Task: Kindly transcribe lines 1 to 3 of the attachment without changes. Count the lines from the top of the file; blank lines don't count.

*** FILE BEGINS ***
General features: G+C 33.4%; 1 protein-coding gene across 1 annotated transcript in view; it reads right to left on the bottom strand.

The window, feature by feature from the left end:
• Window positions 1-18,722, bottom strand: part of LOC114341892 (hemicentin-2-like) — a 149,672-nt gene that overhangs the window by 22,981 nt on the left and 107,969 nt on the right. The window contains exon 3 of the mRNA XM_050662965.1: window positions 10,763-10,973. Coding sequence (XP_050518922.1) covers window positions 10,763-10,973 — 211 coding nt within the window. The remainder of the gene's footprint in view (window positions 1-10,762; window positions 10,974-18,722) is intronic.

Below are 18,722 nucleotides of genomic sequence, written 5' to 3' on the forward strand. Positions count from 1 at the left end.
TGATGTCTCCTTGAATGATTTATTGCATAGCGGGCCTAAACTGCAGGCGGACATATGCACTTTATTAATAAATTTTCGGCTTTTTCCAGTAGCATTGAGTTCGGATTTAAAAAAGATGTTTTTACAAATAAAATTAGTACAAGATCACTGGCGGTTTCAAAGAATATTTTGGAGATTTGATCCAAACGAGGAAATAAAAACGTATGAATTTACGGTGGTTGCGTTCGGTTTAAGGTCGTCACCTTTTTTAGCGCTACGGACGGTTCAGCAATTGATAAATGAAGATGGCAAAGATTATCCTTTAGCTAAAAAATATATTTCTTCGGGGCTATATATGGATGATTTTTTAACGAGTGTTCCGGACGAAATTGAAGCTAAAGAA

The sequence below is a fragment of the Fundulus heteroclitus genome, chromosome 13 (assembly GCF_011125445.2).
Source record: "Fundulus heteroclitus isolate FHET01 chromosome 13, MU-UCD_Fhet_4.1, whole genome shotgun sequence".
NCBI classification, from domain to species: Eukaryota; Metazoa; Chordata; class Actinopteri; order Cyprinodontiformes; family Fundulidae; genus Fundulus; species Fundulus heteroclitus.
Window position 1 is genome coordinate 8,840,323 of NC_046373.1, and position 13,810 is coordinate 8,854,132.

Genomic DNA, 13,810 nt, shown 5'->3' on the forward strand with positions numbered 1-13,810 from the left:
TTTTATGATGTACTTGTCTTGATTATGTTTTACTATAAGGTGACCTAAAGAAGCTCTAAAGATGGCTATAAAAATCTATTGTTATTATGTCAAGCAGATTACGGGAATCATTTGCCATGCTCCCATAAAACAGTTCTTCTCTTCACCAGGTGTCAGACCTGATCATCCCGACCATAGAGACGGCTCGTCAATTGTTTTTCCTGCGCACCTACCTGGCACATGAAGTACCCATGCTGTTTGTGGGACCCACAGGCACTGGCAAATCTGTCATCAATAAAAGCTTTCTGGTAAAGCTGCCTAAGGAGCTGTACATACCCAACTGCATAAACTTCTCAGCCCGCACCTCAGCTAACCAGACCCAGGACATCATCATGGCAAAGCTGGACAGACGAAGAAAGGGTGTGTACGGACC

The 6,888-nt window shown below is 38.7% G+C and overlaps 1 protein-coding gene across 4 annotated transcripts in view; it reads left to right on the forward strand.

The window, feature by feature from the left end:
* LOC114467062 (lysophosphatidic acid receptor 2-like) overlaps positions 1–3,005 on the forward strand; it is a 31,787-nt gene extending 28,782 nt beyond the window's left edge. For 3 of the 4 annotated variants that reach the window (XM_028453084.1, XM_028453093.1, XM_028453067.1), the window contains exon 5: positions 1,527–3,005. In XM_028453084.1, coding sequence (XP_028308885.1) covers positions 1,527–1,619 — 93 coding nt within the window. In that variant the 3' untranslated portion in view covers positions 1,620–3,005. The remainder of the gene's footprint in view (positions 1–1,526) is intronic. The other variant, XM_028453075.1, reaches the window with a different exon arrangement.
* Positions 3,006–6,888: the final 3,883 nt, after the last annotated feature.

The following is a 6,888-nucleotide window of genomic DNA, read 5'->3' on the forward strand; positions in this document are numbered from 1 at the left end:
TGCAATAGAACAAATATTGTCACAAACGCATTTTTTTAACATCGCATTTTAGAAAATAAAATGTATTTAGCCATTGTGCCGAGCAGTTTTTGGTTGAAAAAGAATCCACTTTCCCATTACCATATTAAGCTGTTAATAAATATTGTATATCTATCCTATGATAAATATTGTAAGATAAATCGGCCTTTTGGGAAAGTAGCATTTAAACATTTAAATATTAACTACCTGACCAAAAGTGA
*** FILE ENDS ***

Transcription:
General features: G+C 33.4%; 1 protein-coding gene across 1 annotated transcript in view; it reads right to left on the bottom strand.

The window, feature by feature from the left end:
• Window positions 1-18,722, bottom strand: part of LOC114341892 (hemicentin-2-like) — a 149,672-nt gene that overhangs the window by 22,981 nt on the left and 107,969 nt on the right. The window contains exon 3 of the mRNA XM_050662965.1: window positions 10,763-10,973. Coding sequence (XP_050518922.1) covers window positions 10,763-10,973 — 211 coding nt within the window. The remainder of the gene's footprint in view (window positions 1-10,762; window positions 10,974-18,722) is intronic.